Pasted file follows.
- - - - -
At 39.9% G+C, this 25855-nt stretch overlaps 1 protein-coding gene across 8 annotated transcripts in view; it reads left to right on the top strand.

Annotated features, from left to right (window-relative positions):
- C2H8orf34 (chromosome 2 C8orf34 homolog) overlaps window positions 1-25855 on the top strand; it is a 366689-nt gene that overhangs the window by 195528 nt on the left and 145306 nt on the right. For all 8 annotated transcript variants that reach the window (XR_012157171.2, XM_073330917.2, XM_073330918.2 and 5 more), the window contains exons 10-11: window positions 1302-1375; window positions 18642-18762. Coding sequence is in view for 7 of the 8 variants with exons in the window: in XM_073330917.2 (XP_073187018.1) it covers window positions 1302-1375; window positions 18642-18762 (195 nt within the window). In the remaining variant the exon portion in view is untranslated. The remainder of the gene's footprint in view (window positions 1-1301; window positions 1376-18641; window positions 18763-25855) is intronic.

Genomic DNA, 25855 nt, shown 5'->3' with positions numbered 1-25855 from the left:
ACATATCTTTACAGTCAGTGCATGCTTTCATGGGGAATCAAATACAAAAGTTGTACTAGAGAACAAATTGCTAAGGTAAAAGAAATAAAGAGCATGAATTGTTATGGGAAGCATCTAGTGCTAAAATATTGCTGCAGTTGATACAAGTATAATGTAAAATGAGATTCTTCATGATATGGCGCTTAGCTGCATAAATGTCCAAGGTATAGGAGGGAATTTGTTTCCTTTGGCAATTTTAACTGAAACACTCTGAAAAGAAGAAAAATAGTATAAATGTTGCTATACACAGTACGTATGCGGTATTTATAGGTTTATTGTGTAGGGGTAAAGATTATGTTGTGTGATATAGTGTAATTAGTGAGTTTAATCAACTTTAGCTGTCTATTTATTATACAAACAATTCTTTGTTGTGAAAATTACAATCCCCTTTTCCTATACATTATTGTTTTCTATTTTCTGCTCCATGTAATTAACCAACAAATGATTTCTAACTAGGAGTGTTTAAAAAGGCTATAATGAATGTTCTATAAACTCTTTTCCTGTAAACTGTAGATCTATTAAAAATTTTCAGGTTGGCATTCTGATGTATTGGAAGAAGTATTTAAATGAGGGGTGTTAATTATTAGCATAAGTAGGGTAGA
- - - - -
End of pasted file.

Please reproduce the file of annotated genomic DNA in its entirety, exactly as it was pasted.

At 39.9% G+C, this 25855-nt stretch overlaps 1 protein-coding gene across 8 annotated transcripts in view; it reads left to right on the top strand.

Annotated features, from left to right (window-relative positions):
- C2H8orf34 (chromosome 2 C8orf34 homolog) overlaps window positions 1-25855 on the top strand; it is a 366689-nt gene that overhangs the window by 195528 nt on the left and 145306 nt on the right. For all 8 annotated transcript variants that reach the window (XR_012157171.2, XM_073330917.2, XM_073330918.2 and 5 more), the window contains exons 10-11: window positions 1302-1375; window positions 18642-18762. Coding sequence is in view for 7 of the 8 variants with exons in the window: in XM_073330917.2 (XP_073187018.1) it covers window positions 1302-1375; window positions 18642-18762 (195 nt within the window). In the remaining variant the exon portion in view is untranslated. The remainder of the gene's footprint in view (window positions 1-1301; window positions 1376-18641; window positions 18763-25855) is intronic.

Genomic DNA, 25855 nt, shown 5'->3' with positions numbered 1-25855 from the left:
ACATATCTTTACAGTCAGTGCATGCTTTCATGGGGAATCAAATACAAAAGTTGTACTAGAGAACAAATTGCTAAGGTAAAAGAAATAAAGAGCATGAATTGTTATGGGAAGCATCTAGTGCTAAAATATTGCTGCAGTTGATACAAGTATAATGTAAAATGAGATTCTTCATGATATGGCGCTTAGCTGCATAAATGTCCAAGGTATAGGAGGGAATTTGTTTCCTTTGGCAATTTTAACTGAAACACTCTGAAAAGAAGAAAAATAGTATAAATGTTGCTATACACAGTACGTATGCGGTATTTATAGGTTTATTGTGTAGGGGTAAAGATTATGTTGTGTGATATAGTGTAATTAGTGAGTTTAATCAACTTTAGCTGTCTATTTATTATACAAACAATTCTTTGTTGTGAAAATTACAATCCCCTTTTCCTATACATTATTGTTTTCTATTTTCTGCTCCATGTAATTAACCAACAAATGATTTCTAACTAGGAGTGTTTAAAAAGGCTATAATGAATGTTCTATAAACTCTTTTCCTGTAAACTGTAGATCTATTAAAAATTTTCAGGTTGGCATTCTGATGTATTGGAAGAAGTATTTAAATGAGGGGTGTTAATTATTAGCATAAGTAGGGTAGA